Finding Drake Novak

Drake Novak is an alien who feeds on the misery of other life forms. He runs a factory in a small Southern town — and he systematically torments all the workers. A young cop from the Galactic Precinct comes to Earth to arrest him. Finding Drake Novak is available on Amazon in paperback and Kindle.

You can click here to learn more.

Copyright © 2016 Matthew David Curry. All rights reserved.

Advertisements

What’s Left of the Stars

My new e-book is called What’s Left of the Stars. It’s available on Kindle for 99 cents. It’s a wacky science fiction story for kids. (I’ve been working on this project since last summer. That’s why I haven’t posted much art lately.)

Nora lives in a little house on an asteroid with a cruel, evil man named Mr. Sly. Nora dreams of escaping from him. One morning, a meteor crashes into the roof and destroys the house. Mr. Sly dies, but Nora survives. As the house collapses in a ball of flames, Nora crawls into Mr. Sly’s fancy space car and stares at all the glowing buttons on the dashboard. Terrified but hopeful, Nora flies away in search of a new life.

You can click here to see more.

Copyright © 2019 Matthew David Curry. All rights reserved.

Alara

Lately, I’ve been watching a new show called The Orville, a comedy version of Star Trek: the Next Generation. It’s one of my favorite shows now. The other night, I drew a picture of Alara, a character played by Halston Sage.

Happy Thanksgiving.

Leaving the Nest…

Gary lived in a nest of shredded magazine pages. Every morning and every night, he sat in his nest and stared at a miniature television set with a black and white screen, one he had found in a junk pile. Most of Gary’s knowledge about the world above him came from the television.

His nest was located on a windowsill in the basement of an old, old spaceship. All the ship’s garbage fell into the basement through trap doors in the ceiling. Gary spent his days flying over the garbage piles, searching for scraps of food and interesting pieces of junk. He was always careful to avoid the vulture beetles that ate everything (including metal) in order to make room for more garbage.

Gary didn’t live alone on the windowsill. An octopus human hybrid lived in a cardboard box right beside him. The octopus looked just like any other octopus except he had a human face (with baggy, bloodshot eyes) and breathed oxygen and complained about all of Gary’s soap operas.

One morning, Gary sat in his nest, watching a commercial for a steakhouse located on the top floor of the ship. He wondered what it would be like to eat in a steakhouse, to eat firsthand food rather than dirty old scraps someone else had tossed out.

The octopus slouched in his cardboard box and looked out the window at the stars.

“Hey, Gary, do you see that thing out there?” the octopus asked.

“You mean that giant asteroid?” said Gary. “Yes, I see that. What about it?”

“It’s coming straight toward us,” said the octopus.

“Oh, I’m sure it’s not a problem.”

“Maybe you should go upstairs and mention it to somebody,” the octopus told him, shifting his bloodshot eyes back and forth.

Gary shrugged. “I’m sure they already know.”

“Maybe not. They might not be paying any attention. Everybody’s in a big frenzy. They’re all excited about the debate or something, aren’t they?”

“They’ll see it soon enough,” said Gary, shaking his head and wishing he could enjoy his soap opera in peace. “How could anyone overlook something that size?”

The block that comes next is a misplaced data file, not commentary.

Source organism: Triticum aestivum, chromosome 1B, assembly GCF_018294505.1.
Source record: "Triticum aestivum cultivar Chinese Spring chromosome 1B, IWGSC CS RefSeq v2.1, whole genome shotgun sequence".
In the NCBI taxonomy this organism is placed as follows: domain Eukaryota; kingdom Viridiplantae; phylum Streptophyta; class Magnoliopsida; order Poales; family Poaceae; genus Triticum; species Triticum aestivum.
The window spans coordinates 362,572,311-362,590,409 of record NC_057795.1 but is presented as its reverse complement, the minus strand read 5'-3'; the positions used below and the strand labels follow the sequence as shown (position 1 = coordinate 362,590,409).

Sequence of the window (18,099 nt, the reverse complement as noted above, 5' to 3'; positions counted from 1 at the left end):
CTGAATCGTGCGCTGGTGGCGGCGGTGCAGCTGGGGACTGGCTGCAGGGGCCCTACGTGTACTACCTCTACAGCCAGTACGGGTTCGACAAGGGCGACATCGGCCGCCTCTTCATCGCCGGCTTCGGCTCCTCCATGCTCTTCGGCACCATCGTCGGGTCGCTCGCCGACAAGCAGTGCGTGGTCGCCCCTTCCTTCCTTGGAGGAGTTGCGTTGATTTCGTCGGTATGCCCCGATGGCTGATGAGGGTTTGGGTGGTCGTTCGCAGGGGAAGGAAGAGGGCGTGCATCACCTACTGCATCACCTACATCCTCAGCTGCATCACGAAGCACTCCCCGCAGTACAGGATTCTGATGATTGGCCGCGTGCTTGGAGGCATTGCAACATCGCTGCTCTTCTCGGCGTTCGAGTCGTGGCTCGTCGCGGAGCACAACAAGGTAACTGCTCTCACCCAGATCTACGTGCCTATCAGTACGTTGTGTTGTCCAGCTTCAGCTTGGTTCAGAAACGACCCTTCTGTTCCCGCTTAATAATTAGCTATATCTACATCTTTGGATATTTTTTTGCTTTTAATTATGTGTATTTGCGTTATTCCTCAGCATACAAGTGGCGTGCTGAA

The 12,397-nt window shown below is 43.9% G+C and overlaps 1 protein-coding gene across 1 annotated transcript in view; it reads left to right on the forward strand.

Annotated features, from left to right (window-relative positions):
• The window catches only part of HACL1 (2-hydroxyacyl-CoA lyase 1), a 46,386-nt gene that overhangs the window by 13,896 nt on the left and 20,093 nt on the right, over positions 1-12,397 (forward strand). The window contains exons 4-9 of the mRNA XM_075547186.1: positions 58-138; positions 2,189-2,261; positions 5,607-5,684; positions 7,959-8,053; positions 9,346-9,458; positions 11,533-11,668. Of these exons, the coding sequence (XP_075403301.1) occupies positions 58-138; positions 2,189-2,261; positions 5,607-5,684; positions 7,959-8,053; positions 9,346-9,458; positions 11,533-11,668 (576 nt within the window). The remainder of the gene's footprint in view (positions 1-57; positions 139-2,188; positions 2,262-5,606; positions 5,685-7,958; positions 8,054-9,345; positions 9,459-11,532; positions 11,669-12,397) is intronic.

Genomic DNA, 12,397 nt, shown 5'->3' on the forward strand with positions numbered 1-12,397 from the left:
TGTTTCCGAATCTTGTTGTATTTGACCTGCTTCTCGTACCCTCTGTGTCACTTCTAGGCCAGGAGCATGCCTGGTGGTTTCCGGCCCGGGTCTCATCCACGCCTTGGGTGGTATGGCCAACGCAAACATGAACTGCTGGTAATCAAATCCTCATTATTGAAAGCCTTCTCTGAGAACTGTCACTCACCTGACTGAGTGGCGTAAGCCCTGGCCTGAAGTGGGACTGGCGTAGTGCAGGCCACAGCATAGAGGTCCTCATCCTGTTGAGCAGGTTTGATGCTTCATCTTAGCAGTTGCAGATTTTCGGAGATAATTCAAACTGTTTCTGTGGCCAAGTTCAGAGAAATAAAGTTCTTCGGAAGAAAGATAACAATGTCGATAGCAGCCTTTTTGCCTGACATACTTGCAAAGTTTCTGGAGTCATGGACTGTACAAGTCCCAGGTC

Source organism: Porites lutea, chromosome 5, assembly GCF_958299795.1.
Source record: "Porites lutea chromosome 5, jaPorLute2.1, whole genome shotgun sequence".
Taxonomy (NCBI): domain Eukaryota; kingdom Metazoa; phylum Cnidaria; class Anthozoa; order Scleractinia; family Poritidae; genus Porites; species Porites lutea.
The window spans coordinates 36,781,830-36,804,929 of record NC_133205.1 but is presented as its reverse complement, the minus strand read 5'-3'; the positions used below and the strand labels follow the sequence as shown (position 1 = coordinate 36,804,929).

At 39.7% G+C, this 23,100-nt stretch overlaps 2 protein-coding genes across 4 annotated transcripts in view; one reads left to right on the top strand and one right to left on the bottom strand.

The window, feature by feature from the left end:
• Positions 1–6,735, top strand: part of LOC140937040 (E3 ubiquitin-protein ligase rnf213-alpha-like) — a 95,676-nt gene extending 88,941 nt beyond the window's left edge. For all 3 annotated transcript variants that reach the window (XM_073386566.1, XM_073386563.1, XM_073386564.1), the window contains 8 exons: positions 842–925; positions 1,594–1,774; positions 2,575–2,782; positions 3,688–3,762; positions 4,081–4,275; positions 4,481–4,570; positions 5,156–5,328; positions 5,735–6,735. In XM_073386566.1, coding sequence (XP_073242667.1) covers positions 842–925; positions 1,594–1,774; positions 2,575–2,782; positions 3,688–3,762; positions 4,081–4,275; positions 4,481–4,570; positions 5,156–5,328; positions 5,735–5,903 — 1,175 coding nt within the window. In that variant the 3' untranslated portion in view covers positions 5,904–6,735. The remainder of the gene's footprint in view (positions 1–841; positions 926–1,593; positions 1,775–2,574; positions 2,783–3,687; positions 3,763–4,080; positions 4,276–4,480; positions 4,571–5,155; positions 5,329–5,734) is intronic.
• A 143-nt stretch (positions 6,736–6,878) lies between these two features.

“I don’t know,” the octopus went on. “When you watch the evening news, you get the impression that most of those folks upstairs aren’t too bright. You know what I mean? You may want to just run up there real quick and, you know, mention it to somebody.”

“Not now,” said Gary.

“I think you should.”

Gary cleared his throat. “I may do it later.”

“It might be too late,” said the octopus, peeking out the window.

“Why can’t I sit here in my nest and watch my program?” Gary shouted, flapping his wings and grinding his teeth. “Can you at least let me have that one luxury? Please? Every day of my life is a bland, worthless echo of the one before it. I crawl out of my nest, I fly around this dark room, I find scraps of food for us to eat, I avoid the vicious vulture beetles, and then I return to the windowsill. Television is the only oasis I have. My only other form of recreation is gazing out the window at the black, infinite void and thinking about my futile existence.”

The octopus rolled his eyes. “You’re not going to miss anything, Gary, That show is a re-run, remember? All these people die at the end.”

Gary flapped his wings and screamed, “I’ve never seen this episode before! Why do you have to ruin it for me? Why?”

“Well, now you don’t have to watch it. You know how the thing’s going to end. Now run upstairs and tell somebody about that big space rock.”

“No!” Gary yelled. “Stop harassing me!”

“It’s getting closer. And it has little red patches. Looks like lava on that thing. What about that? A big ball covered in lava is coming at us. And you want to watch soap operas.”

Gary turned away from the miniature television and looked out the window again. He realized the octopus was right. The asteroid was getting closer. And there were red patches on it.

“But how would I get upstairs?” Gary asked, trembling. “The garbage associates hardly ever come down here. The doors are locked most of the time. I couldn’t go upstairs if I wanted to.”

***

You’ve been reading an excerpt from The Quality of Life in Outer Space, available on Amazon. Gary is an eagle with a human head. He takes off on a journey to the top floor of the spaceship and struggles to warn the crew about the oncoming asteroid. He learns some shocking secrets along the way. The book is aimed at younger readers, but adults would get a laugh out of it too. The paperback is $5 plus shipping and handling. The Kindle edition is $1.99. You can click here to order.